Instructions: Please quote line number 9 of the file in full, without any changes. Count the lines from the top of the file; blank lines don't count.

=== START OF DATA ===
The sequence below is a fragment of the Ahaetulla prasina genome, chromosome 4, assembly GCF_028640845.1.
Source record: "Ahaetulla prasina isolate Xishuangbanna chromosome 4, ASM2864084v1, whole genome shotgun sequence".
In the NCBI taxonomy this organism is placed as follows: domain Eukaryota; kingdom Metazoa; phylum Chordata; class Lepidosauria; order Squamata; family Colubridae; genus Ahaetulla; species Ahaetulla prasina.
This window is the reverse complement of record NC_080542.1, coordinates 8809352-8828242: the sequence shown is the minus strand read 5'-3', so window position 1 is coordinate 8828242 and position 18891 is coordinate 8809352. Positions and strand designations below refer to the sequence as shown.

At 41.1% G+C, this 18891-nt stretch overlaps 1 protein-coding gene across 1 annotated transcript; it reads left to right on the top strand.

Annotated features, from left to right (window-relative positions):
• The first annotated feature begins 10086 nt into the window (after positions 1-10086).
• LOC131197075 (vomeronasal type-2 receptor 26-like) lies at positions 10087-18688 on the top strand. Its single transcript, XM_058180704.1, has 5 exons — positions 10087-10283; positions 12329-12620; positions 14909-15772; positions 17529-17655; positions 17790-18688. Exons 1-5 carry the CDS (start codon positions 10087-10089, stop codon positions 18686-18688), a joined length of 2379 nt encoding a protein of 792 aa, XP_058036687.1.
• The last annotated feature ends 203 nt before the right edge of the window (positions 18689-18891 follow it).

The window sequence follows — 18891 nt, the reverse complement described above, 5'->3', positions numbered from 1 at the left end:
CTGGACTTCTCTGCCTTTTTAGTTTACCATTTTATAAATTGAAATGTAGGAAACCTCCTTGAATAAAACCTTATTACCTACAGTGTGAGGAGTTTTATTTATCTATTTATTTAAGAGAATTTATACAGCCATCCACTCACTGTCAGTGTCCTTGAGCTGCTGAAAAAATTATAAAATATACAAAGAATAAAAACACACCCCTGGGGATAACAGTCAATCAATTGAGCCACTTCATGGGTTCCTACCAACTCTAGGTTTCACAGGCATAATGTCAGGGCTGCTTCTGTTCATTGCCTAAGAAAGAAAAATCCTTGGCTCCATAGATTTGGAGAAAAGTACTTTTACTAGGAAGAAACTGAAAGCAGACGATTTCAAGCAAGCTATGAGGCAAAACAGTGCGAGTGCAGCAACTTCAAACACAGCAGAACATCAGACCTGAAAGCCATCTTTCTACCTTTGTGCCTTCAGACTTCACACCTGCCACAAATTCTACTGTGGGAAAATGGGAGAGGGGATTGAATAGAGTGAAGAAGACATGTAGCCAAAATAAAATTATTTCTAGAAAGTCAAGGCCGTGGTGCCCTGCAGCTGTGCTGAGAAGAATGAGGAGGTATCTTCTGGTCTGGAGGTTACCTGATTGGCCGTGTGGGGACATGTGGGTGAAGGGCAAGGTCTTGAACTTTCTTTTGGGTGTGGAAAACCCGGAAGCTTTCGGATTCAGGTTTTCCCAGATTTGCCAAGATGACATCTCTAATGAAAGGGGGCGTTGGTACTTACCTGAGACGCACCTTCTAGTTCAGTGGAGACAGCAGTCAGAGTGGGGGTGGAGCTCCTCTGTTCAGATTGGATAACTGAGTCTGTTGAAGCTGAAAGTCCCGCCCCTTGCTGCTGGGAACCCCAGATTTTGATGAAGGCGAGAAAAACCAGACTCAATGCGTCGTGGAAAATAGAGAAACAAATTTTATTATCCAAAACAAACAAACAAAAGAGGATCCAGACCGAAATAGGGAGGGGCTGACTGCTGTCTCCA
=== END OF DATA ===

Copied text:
• The last annotated feature ends 203 nt before the right edge of the window (positions 18689-18891 follow it).